Today was supposed to be the trial date for the incarcerated eight People Power activists who were a week back arrested in Makindye as they marched through Salaama road street banging saucepans in line with the ongoing ‘No Nedda’ opposition campaign.
The eight have not been arraigned in court as earlier communicated but instead the magistrate just adjourned to a later hearing date. People Power lawyers: Gerald Owiny, Shamim Malende and Anthony Wameli were by morning present at Makindye grade one court only to be referred to the city high court where the case was shifted to at the eleventh hour.
The prisoners were not physically brought to court and their file was read in their absence. The trial magistrate, Her Worship Irene Nambatya fixed the matter for July, 1 2020 for plea taking and bail applications which will be conducted via video-audio link in Kampala High Court.
The eight suspects are being charged with three counts including i) incitement to violence, ii) conspiracy to commit a felony, or iii) unlawful society.
Political activist, and Kampala woman MP hopeful, Dr. Stella Nyanzi who was present at the court fumed at the judicial system which she reduced to a mere temple of ‘injustice’. “I am enraged by the deep injustice and irregularities of the police who abused the criminal justice system in the case of the eight peaceful protesters,” remarks Stella. “Although they were sneaked into court, they were neither charged nor accorded audience to take plea. They were unjustly remanded to Kitalya Prison. The police dumped them in prison without reading them their charges,” she adds.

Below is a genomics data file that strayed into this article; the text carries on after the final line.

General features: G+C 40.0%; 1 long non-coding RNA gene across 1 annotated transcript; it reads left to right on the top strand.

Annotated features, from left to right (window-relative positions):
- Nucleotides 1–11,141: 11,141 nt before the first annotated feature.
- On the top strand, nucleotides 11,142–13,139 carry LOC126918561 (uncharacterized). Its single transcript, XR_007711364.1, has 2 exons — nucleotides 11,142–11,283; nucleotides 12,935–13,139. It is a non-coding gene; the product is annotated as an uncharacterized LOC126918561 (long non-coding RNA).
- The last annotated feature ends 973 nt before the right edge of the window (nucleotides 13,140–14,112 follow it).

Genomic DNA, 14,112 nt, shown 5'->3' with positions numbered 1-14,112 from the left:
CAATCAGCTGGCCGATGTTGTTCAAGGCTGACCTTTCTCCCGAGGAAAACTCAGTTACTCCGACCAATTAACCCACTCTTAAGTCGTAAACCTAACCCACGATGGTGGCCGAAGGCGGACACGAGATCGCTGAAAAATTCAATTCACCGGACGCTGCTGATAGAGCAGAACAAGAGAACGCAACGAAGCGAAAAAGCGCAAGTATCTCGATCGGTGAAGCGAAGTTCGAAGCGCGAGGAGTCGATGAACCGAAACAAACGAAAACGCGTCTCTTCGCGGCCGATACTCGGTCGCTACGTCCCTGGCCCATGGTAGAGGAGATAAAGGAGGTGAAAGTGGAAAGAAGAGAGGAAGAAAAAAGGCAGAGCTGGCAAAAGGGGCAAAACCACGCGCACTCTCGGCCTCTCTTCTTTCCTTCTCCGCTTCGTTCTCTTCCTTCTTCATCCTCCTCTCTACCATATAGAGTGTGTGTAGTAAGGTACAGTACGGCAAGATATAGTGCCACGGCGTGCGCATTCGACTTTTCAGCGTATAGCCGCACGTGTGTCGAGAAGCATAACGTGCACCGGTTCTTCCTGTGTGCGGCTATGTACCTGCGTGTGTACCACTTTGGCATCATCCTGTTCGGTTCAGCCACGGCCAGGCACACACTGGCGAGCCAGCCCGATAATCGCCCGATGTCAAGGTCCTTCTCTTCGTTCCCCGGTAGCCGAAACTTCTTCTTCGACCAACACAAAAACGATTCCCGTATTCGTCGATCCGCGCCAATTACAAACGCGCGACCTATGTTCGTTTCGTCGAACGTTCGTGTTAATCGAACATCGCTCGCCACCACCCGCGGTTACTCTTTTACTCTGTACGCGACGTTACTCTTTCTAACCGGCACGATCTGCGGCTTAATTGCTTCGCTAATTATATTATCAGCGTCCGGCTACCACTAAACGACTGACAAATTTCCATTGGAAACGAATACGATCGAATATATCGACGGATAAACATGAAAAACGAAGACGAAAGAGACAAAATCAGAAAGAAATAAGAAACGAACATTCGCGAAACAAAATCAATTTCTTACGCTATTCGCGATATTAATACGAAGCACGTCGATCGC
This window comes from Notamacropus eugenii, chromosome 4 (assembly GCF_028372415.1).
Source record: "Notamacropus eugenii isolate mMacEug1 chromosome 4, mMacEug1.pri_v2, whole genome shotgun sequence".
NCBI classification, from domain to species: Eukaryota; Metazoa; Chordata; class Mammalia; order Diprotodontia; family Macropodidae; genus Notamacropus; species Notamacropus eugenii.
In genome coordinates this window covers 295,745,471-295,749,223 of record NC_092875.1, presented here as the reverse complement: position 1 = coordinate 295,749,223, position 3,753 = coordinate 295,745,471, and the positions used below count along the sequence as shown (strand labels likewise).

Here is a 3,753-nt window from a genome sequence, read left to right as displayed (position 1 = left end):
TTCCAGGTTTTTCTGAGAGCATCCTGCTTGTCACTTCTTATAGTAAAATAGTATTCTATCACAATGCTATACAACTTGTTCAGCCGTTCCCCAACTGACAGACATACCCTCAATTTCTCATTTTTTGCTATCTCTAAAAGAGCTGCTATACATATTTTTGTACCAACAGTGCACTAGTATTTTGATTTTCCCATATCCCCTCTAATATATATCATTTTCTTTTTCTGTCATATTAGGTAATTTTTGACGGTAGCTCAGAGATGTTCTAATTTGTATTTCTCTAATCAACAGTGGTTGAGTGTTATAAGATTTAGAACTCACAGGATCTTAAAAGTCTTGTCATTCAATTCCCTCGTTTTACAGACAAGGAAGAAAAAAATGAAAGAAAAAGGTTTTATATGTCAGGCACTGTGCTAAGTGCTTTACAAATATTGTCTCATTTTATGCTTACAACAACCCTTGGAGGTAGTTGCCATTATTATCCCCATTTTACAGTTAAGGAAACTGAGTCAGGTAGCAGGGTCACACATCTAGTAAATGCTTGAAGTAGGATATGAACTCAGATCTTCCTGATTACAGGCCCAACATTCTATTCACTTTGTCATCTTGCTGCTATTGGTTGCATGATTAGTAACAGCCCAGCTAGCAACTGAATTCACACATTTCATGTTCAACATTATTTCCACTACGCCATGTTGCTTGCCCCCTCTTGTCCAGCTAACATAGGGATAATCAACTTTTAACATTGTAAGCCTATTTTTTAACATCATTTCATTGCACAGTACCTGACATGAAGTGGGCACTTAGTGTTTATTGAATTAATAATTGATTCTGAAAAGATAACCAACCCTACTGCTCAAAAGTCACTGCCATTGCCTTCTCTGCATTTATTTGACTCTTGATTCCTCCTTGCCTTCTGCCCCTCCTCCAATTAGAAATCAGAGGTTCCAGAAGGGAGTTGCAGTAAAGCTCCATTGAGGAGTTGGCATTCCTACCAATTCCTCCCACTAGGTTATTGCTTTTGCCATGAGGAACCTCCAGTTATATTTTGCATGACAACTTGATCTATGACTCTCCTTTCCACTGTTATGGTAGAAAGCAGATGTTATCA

Stella also notes that the state seems to be disinterested in the case as it did not bother to send its representatives. “The DPP which sanctioned the charges, did not not bother to send state attorneys or state prosecutors to appear in court and have the suspects charged,” Stella reveals. “The trial magistrate was absent at the time, so the suspects allegedly appeared before the Chief Magistrate who conducted kangaroo proceedings in camera. The sureties of the protesters were barred from accessing the court proceedings,” she adds as she recounts the very first time the eight suspects were arraigned before court where sureties and press were barred.